TAMMY FRY: Well, and a little bit of meditation.
KEEGAN KUHN: Something like that.
TAMMY FRY: So my surname is “Fry”, so this interview wouldn’t be complete without asking you what do you think about the future of plant-based meats?
KEEGAN KUHN: I think plant-based meats changed the whole game. When people first hear about a plant-based diet or move towards a vegan diet, they think they have to give up everything. They think it’s a totally new foreign diet but the truth is because of Fry’s, people don’t have to give up their lifestyle and can continue to eat the exact same diet as they have ever eaten – just change it to plant-based. And so they can exclude all the cruelty, you know, the unsustainable aspects of animal agriculture, and so many of the really horrible, negative side effects on their health by eating plant-based meats. So I think they are phenomenal, I think they are absolutely pivotal in the transition moving away from animal-based foods towards plant-based foods. Plant-based meats are the way to go.
TAMMY FRY: That was a good answer!
TAMMY FRY: What’s next for you and Kip, or for you?
KEEGAN KUHN: I have a new film that I’m working on called, Running For Good, which is following the incredible three-time world record marathon runner, Fiona Oakes, and is a film which is in production right now. Kip Anderson is working on another feature film as well, and he tends to keep things really under wraps while he is working on them so I can’t really mention much more right now, but that’s an exciting film. His non-profit, A.U.M Films that produced What The Health and Cowspiracy, is producing a number of incredible documentaries that are coming out, so I really recommend people to check out aumfilms.org or go to the whatthehealthfilm.com website and the cowspiracy.com website and to stay up to date with everything that we are working on.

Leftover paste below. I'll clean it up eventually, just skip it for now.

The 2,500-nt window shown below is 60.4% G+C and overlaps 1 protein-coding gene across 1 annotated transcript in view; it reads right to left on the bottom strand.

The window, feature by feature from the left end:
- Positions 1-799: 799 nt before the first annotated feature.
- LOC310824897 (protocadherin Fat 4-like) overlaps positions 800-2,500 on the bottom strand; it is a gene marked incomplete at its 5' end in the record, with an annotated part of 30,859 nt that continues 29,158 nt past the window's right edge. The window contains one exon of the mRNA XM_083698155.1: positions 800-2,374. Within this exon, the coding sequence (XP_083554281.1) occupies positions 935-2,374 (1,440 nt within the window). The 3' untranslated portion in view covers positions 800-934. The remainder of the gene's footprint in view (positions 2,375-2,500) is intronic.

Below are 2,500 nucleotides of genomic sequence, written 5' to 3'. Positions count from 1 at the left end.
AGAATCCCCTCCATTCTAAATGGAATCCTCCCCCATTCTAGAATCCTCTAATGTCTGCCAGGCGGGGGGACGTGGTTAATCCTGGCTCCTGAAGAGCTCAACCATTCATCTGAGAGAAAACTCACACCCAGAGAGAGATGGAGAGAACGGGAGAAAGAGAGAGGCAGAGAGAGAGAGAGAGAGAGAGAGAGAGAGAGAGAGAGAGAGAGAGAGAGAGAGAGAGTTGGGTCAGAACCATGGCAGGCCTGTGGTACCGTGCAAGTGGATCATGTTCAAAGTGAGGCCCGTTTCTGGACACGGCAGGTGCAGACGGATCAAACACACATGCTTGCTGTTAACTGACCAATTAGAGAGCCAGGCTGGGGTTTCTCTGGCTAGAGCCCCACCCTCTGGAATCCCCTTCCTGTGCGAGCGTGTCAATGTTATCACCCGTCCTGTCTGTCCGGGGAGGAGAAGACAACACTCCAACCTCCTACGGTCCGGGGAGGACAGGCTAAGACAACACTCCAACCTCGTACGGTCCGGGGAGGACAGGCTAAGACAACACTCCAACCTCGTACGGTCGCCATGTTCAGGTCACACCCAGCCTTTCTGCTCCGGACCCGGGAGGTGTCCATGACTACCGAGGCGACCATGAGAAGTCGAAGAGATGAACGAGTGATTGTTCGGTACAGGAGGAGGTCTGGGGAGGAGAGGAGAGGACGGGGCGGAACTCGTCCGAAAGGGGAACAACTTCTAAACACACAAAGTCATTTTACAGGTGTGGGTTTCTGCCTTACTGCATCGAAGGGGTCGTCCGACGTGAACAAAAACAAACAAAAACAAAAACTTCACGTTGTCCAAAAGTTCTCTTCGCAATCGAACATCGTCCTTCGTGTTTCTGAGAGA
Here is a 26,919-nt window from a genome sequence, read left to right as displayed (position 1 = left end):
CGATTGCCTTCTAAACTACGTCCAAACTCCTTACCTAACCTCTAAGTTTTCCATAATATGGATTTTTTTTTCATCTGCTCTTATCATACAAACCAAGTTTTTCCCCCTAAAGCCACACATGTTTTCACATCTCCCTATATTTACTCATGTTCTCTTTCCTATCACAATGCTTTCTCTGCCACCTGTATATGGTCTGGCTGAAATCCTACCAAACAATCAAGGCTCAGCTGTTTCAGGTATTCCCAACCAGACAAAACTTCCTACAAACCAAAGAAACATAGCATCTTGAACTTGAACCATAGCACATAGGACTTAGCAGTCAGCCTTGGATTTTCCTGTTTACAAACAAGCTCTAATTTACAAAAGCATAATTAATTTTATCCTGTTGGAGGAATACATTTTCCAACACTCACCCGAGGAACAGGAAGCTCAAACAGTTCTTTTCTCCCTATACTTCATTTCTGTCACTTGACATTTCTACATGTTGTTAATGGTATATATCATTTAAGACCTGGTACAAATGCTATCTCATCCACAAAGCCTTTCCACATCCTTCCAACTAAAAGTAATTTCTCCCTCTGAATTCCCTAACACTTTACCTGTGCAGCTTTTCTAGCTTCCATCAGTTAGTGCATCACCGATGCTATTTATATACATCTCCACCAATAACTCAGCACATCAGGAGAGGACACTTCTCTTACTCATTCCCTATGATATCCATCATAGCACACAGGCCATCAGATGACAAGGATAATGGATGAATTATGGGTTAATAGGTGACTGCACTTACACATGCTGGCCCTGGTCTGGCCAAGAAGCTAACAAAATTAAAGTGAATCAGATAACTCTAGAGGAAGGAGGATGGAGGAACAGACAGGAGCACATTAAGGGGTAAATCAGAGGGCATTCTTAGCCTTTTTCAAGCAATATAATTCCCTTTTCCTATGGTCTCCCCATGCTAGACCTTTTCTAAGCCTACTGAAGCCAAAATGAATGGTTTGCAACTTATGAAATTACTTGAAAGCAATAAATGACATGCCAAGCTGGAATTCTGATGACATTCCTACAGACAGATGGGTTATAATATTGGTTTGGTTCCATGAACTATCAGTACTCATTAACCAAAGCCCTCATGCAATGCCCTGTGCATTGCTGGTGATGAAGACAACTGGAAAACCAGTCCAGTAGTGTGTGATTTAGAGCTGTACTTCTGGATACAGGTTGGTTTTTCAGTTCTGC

TAMMY FRY: Well that’s incredibly exciting – maybe we will have another interview with Kip soon.
KEEGAN KUHN: That’s right.
TAMMY FRY: So have you, just to finish off, have you got a message for vegan advocates that are out there fighting the fight? Have you got anything you would like to say to them?
KEEGAN KUHN: It can be really frustrating advocating for veganism because we’re in a non-vegan world. I think it’s important to be compassionate – compassionate with other people and to remember that everyone is on a path and to remember that most of us weren’t born this way and someone had to take the time and energy to educate us, so be patient and compassionate – and to be patient and compassionate with ourselves as well. It can be frustrating, it can be draining, and to give yourself a break, and to be kind – always. Sometimes when it’s hard for you find your voice, look at what you’re good at, what makes you feel good, what really inspires you and do that, and make that your activism. But to never forget that this is much bigger than us. It is much bigger than us as individuals. This about the planet, it is about the individuals who are suffering in this industry and all of the human being who are suffering because of this industry. And that’s where I get my motivation – I think of the victims and I always think, “What would I want someone to do for me if I was in their place?” And so, that’s what keeps me going and where I really draw inspiration.
TAMMY FRY: Well thank you for your time.
KEEGAN KUHN: Thank you.
Follow Tammy and Keegan on Instagram:
Tammy – @tammyfry_269
Keegan – @firstsparkmedia